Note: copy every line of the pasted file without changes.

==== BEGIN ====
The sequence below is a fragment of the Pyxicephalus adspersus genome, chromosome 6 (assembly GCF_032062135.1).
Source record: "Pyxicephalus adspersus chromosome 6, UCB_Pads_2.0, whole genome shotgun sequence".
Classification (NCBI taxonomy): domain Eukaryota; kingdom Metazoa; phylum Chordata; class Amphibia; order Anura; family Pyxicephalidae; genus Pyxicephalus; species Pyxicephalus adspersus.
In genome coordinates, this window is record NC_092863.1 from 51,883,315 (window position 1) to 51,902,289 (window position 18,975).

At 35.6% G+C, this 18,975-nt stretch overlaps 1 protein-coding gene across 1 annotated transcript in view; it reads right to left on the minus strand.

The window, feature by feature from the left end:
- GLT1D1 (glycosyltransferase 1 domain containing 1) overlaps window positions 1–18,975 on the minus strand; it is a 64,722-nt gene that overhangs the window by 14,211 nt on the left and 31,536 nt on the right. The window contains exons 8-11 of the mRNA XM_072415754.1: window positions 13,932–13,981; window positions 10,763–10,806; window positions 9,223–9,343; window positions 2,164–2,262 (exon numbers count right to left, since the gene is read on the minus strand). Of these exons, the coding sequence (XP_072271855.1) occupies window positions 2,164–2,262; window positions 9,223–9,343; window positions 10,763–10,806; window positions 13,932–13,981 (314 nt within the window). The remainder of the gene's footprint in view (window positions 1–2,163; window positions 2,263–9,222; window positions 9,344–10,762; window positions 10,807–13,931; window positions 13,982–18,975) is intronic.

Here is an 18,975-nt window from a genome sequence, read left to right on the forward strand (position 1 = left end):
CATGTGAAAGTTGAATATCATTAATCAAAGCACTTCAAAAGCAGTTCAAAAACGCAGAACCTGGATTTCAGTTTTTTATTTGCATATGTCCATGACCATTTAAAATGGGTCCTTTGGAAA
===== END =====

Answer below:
The sequence below is a fragment of the Pyxicephalus adspersus genome, chromosome 6 (assembly GCF_032062135.1).
Source record: "Pyxicephalus adspersus chromosome 6, UCB_Pads_2.0, whole genome shotgun sequence".
Classification (NCBI taxonomy): domain Eukaryota; kingdom Metazoa; phylum Chordata; class Amphibia; order Anura; family Pyxicephalidae; genus Pyxicephalus; species Pyxicephalus adspersus.
In genome coordinates, this window is record NC_092863.1 from 51,883,315 (window position 1) to 51,902,289 (window position 18,975).

At 35.6% G+C, this 18,975-nt stretch overlaps 1 protein-coding gene across 1 annotated transcript in view; it reads right to left on the minus strand.

The window, feature by feature from the left end:
- GLT1D1 (glycosyltransferase 1 domain containing 1) overlaps window positions 1–18,975 on the minus strand; it is a 64,722-nt gene that overhangs the window by 14,211 nt on the left and 31,536 nt on the right. The window contains exons 8-11 of the mRNA XM_072415754.1: window positions 13,932–13,981; window positions 10,763–10,806; window positions 9,223–9,343; window positions 2,164–2,262 (exon numbers count right to left, since the gene is read on the minus strand). Of these exons, the coding sequence (XP_072271855.1) occupies window positions 2,164–2,262; window positions 9,223–9,343; window positions 10,763–10,806; window positions 13,932–13,981 (314 nt within the window). The remainder of the gene's footprint in view (window positions 1–2,163; window positions 2,263–9,222; window positions 9,344–10,762; window positions 10,807–13,931; window positions 13,982–18,975) is intronic.

Here is an 18,975-nt window from a genome sequence, read left to right on the forward strand (position 1 = left end):
CATGTGAAAGTTGAATATCATTAATCAAAGCACTTCAAAAGCAGTTCAAAAACGCAGAACCTGGATTTCAGTTTTTTATTTGCATATGTCCATGACCATTTAAAATGGGTCCTTTGGAAA